Working with attribute data alone will never improve a process. One reason for this is that attribute data is a results measure - that is it tells you what the outcome of a process is. Thus, while it will tell you how many of the outputs are defective, it doesn't provide information about how the process is operating in the way that variable data can. Whenever possible, variable data is preferable to attribute data within an SPC program.
Another problem with attribute data is that it provides a results measure of a number of different processes. As well as variation within the process itself, the process of recording attribute data is quite subjective (particularly in comparison with taking measurements) and can introduce further variation. For example, would two inspectors always give the same count as each other if they were given the same samples to check.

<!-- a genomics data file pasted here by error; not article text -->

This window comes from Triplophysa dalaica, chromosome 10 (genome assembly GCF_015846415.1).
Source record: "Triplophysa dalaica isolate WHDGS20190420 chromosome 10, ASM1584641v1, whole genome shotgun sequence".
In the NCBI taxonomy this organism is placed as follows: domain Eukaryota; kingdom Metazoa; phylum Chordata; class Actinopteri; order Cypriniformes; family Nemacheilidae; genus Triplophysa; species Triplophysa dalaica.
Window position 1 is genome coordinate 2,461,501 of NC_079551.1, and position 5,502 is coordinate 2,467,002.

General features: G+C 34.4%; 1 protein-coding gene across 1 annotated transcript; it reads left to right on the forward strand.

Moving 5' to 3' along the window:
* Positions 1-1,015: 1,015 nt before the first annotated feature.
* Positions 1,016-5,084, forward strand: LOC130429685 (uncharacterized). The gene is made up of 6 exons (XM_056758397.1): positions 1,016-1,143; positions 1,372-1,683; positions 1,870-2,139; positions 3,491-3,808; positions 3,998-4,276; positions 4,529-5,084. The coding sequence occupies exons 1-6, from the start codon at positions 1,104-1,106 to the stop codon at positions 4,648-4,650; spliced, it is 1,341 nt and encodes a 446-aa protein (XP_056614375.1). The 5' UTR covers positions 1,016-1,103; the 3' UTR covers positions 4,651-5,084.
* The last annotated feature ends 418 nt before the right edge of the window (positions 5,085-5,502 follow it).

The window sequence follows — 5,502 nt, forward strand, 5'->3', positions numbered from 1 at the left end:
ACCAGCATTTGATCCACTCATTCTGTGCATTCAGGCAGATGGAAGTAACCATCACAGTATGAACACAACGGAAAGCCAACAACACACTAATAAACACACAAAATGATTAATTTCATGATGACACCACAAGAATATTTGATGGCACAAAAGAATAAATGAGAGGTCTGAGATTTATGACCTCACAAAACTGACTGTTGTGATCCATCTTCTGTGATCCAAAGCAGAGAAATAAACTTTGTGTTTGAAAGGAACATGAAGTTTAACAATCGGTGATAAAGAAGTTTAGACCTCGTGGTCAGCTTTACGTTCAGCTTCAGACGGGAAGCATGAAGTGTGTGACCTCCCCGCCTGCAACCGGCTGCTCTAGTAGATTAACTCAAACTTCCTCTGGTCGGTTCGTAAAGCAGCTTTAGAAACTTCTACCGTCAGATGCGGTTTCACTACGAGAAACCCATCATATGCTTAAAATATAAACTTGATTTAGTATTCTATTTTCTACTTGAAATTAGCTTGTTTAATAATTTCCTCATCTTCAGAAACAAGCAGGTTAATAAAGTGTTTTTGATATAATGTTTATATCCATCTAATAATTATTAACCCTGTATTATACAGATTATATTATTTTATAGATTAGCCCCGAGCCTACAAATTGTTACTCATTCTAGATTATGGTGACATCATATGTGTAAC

Strict operational definitions of what constitutes a 'defect' or a 'defective item' can go some way towards alleviating the problems of variation in the inspection process. However, a further problem with attribute data is the tendency to combine counts to produce a single figure for the number of defects or defective items. When this happens, vital information about the process is lost, and the resulting control charts tend to be less sensitive.
One way in which attribute data can be used more effectively is to use a chart which allows you to record multiple characteristics as well as the overall count. In this course you will be using a u-Chart designed for multiple characteristics, to record not only the average number of defects per unit, but also a breakdown of the number of occurrences of the individual characteristics which are collectively labelled as defects. This extra information can then be used as the basis for a pareto analysis to determine which problems need to be addressed first.